The Justice Department has joined whistle-blower lawsuits accusing two hospitals of improperly charging Medicare millions of dollars for procedures involving unproven cardiac devices.
The department said Wednesday that the devices used by Johns Hopkins Hospital of Baltimore and Methodist Hospitals of Memphis, Tenn., between 1986 and 1995 were not eligible for coverage because they were experimental and had not been proven safe and effective by the Food and Drug Administration.
The procedures involved cardiac defibrillators, pacemakers and angioplasty devices, the department said.
“The hospitals are using these devices lawfully,” said Justice Department spokesman Charles Miller, “but Medicare does not allow experimental devices to be billed.”
The lawsuits were originally filed under the False Claims Act, which permits private citizens to sue on behalf of the government and share in any amount recovered. The government intervened in both cases in August and filed its own complaints in December.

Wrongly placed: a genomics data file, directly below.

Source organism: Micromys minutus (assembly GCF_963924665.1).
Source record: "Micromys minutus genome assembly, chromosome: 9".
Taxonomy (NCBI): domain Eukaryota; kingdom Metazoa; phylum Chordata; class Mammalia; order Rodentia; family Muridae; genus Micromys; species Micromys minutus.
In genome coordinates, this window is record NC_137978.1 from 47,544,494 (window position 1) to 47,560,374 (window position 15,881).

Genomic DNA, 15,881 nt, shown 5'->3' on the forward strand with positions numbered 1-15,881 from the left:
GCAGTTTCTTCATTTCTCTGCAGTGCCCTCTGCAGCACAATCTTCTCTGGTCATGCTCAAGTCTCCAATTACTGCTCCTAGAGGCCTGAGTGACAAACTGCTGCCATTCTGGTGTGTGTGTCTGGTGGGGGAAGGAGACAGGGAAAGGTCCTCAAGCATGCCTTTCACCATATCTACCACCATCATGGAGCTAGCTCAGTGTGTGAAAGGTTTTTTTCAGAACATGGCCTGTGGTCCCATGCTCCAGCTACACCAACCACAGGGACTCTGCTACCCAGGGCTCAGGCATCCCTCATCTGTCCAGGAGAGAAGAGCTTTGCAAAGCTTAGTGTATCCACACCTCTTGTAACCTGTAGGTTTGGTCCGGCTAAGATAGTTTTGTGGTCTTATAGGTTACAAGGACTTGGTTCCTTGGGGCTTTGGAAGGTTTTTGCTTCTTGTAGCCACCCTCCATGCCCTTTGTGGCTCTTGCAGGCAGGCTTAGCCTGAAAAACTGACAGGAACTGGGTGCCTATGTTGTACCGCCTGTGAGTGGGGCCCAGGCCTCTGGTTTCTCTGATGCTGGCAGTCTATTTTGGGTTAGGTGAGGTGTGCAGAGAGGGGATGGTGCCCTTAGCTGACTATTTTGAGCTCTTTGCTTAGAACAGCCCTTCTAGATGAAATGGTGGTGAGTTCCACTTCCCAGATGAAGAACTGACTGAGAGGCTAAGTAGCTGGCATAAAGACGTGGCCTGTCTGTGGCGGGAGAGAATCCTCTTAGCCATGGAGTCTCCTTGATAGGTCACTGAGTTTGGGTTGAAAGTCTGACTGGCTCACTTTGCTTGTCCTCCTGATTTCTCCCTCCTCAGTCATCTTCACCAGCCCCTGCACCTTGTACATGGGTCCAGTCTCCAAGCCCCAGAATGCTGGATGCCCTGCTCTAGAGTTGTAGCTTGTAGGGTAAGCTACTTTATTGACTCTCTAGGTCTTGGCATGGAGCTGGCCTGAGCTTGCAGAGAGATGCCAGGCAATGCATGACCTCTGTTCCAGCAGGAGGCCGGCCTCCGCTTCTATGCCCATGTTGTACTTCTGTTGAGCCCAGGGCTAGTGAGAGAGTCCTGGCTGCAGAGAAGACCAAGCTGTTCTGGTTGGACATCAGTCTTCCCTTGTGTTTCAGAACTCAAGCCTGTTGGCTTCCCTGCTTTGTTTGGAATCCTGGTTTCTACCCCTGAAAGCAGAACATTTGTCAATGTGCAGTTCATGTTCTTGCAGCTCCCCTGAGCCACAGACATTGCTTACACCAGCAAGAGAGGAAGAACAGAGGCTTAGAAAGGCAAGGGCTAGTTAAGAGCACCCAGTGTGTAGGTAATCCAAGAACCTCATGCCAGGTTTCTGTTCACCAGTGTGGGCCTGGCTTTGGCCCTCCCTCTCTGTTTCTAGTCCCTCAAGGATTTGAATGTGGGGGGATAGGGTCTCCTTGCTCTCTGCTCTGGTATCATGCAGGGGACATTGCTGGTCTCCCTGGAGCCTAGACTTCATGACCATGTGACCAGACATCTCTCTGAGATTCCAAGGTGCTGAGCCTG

The cases remained under seal until recently, the Justice Department said.
In statements released Wednesday, Johns Hopkins and Methodist Hospitals said they acted properly.
“The patients received the best available care, and the billing to the government was appropriate,” Johns Hopkins spokesman Gary Stephenson said.
Methodist Hospitals administrator Cecelia Sawyer said most of the devices involved “were second- and third-generation models of models which the FDA had already approved.” All patients signed consent forms to use the devices, she added.
Ray Shepard, an attorney representing Hopkins, said the government’s claims stem from a 1986 Medicare instruction, rescinded in 1995, that said the program would not cover devices not approved by the FDA.
Shepard said the policy was issued without proper notice and created a double standard for Medicare patients. “The rest of the population could receive these devices and in most cases have their insurance pay for them; but the policy would have denied Medicare patients state-of-the-art technology,” he said.
Federal prosecutors have already reached settlements with 31 hospitals in related lawsuits for a total of $42 million and are completing settlements with several other hospitals, the Justice Department said.
Last week, the Justice Department sued Tenet Healthcare for up to $323 million, accusing the nation’s second-largest hospital chain of overcharging Medicare for certain procedures to inflate its revenue.